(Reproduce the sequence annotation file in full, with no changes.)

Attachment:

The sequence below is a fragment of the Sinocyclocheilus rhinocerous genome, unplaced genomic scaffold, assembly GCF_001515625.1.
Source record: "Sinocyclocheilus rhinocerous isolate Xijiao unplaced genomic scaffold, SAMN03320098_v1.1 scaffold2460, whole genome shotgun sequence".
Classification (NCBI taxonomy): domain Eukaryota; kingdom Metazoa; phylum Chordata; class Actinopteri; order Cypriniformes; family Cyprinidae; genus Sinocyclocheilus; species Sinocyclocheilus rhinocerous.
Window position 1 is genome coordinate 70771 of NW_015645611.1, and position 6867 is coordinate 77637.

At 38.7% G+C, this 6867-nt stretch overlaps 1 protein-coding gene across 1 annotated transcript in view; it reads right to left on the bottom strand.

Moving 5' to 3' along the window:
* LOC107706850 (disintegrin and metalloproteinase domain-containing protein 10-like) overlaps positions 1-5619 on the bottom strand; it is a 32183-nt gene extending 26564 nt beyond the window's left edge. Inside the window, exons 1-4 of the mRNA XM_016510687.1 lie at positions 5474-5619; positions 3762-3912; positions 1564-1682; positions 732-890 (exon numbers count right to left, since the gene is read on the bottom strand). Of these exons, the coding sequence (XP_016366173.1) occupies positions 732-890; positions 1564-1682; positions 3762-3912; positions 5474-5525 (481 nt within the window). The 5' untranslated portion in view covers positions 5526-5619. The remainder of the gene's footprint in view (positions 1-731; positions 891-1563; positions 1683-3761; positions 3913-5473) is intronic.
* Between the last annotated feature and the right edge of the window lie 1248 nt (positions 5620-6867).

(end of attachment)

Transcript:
The sequence below is a fragment of the Sinocyclocheilus rhinocerous genome, unplaced genomic scaffold, assembly GCF_001515625.1.
Source record: "Sinocyclocheilus rhinocerous isolate Xijiao unplaced genomic scaffold, SAMN03320098_v1.1 scaffold2460, whole genome shotgun sequence".
Classification (NCBI taxonomy): domain Eukaryota; kingdom Metazoa; phylum Chordata; class Actinopteri; order Cypriniformes; family Cyprinidae; genus Sinocyclocheilus; species Sinocyclocheilus rhinocerous.
Window position 1 is genome coordinate 70771 of NW_015645611.1, and position 6867 is coordinate 77637.

At 38.7% G+C, this 6867-nt stretch overlaps 1 protein-coding gene across 1 annotated transcript in view; it reads right to left on the bottom strand.

Moving 5' to 3' along the window:
* LOC107706850 (disintegrin and metalloproteinase domain-containing protein 10-like) overlaps positions 1-5619 on the bottom strand; it is a 32183-nt gene extending 26564 nt beyond the window's left edge. Inside the window, exons 1-4 of the mRNA XM_016510687.1 lie at positions 5474-5619; positions 3762-3912; positions 1564-1682; positions 732-890 (exon numbers count right to left, since the gene is read on the bottom strand). Of these exons, the coding sequence (XP_016366173.1) occupies positions 732-890; positions 1564-1682; positions 3762-3912; positions 5474-5525 (481 nt within the window). The 5' untranslated portion in view covers positions 5526-5619. The remainder of the gene's footprint in view (positions 1-731; positions 891-1563; positions 1683-3761; positions 3913-5473) is intronic.
* Between the last annotated feature and the right edge of the window lie 1248 nt (positions 5620-6867).